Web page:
The second is whether to retain the lists of coalitions and parliamentary groups. Since we already have them listed in this article, that is the status quo. So my question for any editor who wants to delete those sublists is to say what harm is done by keeping them.
The third question is how to group the lists of political parties. Each editor may briefly restate their position on whether to combine or modify the sublists.
Fourth statement by Autospark
As for retaining parliamentary groups and coalitions on the list page, we should consider that 1.) some notable historical parties may have been (by modern standards) parliamentary groups, and 2.) some deputies and senators will have been elected via coalition electoral lists rather than as members of organised parties. This should be taken into account before we may a clear choice as to whether to move from the status quo.
If we stick to the status quo and include coalitions and parliamentary groups, by proposal would be:
1. Active parties
1. Active parties
Discussion is (still) continuing at WP:DRNLPPI. Robert McClenon (talk) 05:55, 2 February 2022 (UTC)
Have you discussed this on a talk page?
Yes, I have discussed this issue on a talk page already.
Location of dispute
I have thoroughly discussed content in this article with another editor regarding the lack of adequate sources, specifically in terms of an assertion made on July 30, 2021 by a different editor claiming 145 historical figures are founding fathers. After we were unable to reach a resolution, I opened a 3O. The editor who responded seemed to agree with me, but was refuted by the other editor. I then opened a series of RfCs, none of which received an adequate response; only four editors replied, three of whom agreed with me. Unable to resolve anything through these avenues, I made substantial changes to the article to clarify the lack of consensus among historians regarding who is a founding father and who is not. All of those changes were based on reliable sources and none has been reverted or disputed. Only yesterday did I change the edits made last year. My latest changes were reverted today in what may be a violation of WP:3R. Also in dispute are 50 or so articles where the subjects were deemed founding fathers, most without any sources. Please note that the disputes in question also relate to another article, Continental Association. Additional discussion can be found on that article's talk page.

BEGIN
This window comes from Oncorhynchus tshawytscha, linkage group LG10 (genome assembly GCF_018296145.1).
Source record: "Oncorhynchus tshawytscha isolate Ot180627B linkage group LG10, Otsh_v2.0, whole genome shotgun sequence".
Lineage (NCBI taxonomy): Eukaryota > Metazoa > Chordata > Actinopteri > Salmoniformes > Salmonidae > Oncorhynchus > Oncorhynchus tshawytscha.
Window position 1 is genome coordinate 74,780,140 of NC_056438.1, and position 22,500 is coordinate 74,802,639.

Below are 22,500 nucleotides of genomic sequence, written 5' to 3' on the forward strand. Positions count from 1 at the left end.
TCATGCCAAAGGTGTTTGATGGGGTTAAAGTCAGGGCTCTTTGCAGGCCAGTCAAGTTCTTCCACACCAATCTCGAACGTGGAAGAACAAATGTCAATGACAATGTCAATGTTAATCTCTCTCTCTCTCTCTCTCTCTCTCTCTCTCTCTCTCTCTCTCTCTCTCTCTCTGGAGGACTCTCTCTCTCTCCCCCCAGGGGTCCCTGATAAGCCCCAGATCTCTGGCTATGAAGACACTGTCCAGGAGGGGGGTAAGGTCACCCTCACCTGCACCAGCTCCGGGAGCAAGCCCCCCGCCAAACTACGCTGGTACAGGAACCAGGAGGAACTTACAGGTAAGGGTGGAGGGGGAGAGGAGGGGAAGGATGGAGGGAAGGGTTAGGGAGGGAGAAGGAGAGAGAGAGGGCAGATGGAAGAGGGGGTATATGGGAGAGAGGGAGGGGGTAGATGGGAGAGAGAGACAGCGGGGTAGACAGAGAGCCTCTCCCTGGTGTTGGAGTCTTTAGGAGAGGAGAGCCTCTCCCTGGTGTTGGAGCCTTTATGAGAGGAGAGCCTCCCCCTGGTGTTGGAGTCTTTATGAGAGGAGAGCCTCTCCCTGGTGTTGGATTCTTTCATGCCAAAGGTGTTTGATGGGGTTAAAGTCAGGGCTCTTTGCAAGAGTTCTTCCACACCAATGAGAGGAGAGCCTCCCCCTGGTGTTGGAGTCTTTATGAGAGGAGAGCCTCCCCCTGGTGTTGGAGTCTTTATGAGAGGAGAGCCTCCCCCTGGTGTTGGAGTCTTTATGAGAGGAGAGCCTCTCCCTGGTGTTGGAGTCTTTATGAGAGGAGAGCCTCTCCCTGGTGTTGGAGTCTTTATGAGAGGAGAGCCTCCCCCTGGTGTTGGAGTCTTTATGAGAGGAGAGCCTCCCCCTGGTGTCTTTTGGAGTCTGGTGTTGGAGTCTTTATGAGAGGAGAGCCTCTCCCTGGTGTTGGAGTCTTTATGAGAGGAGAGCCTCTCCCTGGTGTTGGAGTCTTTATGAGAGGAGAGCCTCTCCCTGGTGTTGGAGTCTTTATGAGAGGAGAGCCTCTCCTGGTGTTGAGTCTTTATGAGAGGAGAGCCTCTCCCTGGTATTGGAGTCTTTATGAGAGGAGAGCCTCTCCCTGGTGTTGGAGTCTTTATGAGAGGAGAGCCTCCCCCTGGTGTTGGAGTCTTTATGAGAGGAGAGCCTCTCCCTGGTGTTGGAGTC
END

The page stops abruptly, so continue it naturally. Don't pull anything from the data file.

How have you tried to resolve this dispute before coming here?
Talk:Founding Fathers of the United States
How do you think we can help resolve the dispute?
Provide feedback, and hopefully a resolution, on the need for reliable sources regarding the content in this article and changes made to many others.
I am opening this thread for moderated discussion. Your discussions should be addressed to the community, and to me as the representative of the community, not to each other unless I say that you may engage in back-and-forth.
First, please read the rules carefully. Then read them again, just to be sure. If you have questions on the rules, ask before assuming. The rules may be different from any previous cases you have participated in. Any uncivil comments will be collapsed. (I reserve the right to move to stricter rules if the discussion gets nasty, but so far, so good.)